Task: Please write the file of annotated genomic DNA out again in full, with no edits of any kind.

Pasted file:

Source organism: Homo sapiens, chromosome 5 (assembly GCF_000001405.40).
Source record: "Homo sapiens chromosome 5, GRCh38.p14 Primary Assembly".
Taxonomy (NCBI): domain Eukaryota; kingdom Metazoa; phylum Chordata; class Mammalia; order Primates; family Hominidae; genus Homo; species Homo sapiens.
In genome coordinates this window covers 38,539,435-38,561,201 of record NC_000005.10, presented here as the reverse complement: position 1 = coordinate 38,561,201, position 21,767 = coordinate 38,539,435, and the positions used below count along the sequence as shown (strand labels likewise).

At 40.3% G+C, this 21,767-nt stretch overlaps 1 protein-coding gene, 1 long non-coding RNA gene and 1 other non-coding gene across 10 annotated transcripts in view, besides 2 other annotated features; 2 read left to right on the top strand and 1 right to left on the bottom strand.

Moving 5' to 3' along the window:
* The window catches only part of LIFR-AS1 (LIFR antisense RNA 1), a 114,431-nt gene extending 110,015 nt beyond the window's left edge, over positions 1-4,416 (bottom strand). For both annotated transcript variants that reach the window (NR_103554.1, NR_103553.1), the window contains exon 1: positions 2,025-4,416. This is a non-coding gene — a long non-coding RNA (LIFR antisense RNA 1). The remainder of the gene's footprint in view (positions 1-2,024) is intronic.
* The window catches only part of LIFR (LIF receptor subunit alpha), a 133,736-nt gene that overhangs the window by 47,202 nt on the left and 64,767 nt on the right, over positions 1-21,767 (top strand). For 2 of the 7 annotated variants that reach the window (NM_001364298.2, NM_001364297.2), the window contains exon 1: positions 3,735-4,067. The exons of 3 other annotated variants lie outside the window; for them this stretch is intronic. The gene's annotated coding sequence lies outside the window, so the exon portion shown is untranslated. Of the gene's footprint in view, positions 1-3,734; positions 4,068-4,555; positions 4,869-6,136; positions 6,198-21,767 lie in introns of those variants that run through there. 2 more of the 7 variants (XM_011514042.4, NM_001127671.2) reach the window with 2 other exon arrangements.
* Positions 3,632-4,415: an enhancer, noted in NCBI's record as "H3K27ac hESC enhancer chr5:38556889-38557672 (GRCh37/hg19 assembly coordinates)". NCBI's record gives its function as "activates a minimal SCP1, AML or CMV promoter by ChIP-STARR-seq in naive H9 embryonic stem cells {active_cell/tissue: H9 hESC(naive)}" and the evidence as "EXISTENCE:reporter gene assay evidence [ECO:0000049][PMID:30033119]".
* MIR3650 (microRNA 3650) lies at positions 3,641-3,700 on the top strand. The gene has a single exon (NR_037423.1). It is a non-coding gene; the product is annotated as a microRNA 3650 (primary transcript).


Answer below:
Source organism: Homo sapiens, chromosome 5 (assembly GCF_000001405.40).
Source record: "Homo sapiens chromosome 5, GRCh38.p14 Primary Assembly".
Taxonomy (NCBI): domain Eukaryota; kingdom Metazoa; phylum Chordata; class Mammalia; order Primates; family Hominidae; genus Homo; species Homo sapiens.
In genome coordinates this window covers 38,539,435-38,561,201 of record NC_000005.10, presented here as the reverse complement: position 1 = coordinate 38,561,201, position 21,767 = coordinate 38,539,435, and the positions used below count along the sequence as shown (strand labels likewise).

At 40.3% G+C, this 21,767-nt stretch overlaps 1 protein-coding gene, 1 long non-coding RNA gene and 1 other non-coding gene across 10 annotated transcripts in view, besides 2 other annotated features; 2 read left to right on the top strand and 1 right to left on the bottom strand.

Moving 5' to 3' along the window:
* The window catches only part of LIFR-AS1 (LIFR antisense RNA 1), a 114,431-nt gene extending 110,015 nt beyond the window's left edge, over positions 1-4,416 (bottom strand). For both annotated transcript variants that reach the window (NR_103554.1, NR_103553.1), the window contains exon 1: positions 2,025-4,416. This is a non-coding gene — a long non-coding RNA (LIFR antisense RNA 1). The remainder of the gene's footprint in view (positions 1-2,024) is intronic.
* The window catches only part of LIFR (LIF receptor subunit alpha), a 133,736-nt gene that overhangs the window by 47,202 nt on the left and 64,767 nt on the right, over positions 1-21,767 (top strand). For 2 of the 7 annotated variants that reach the window (NM_001364298.2, NM_001364297.2), the window contains exon 1: positions 3,735-4,067. The exons of 3 other annotated variants lie outside the window; for them this stretch is intronic. The gene's annotated coding sequence lies outside the window, so the exon portion shown is untranslated. Of the gene's footprint in view, positions 1-3,734; positions 4,068-4,555; positions 4,869-6,136; positions 6,198-21,767 lie in introns of those variants that run through there. 2 more of the 7 variants (XM_011514042.4, NM_001127671.2) reach the window with 2 other exon arrangements.
* Positions 3,632-4,415: an enhancer, noted in NCBI's record as "H3K27ac hESC enhancer chr5:38556889-38557672 (GRCh37/hg19 assembly coordinates)". NCBI's record gives its function as "activates a minimal SCP1, AML or CMV promoter by ChIP-STARR-seq in naive H9 embryonic stem cells {active_cell/tissue: H9 hESC(naive)}" and the evidence as "EXISTENCE:reporter gene assay evidence [ECO:0000049][PMID:30033119]".
* MIR3650 (microRNA 3650) lies at positions 3,641-3,700 on the top strand. The gene has a single exon (NR_037423.1). It is a non-coding gene; the product is annotated as a microRNA 3650 (primary transcript).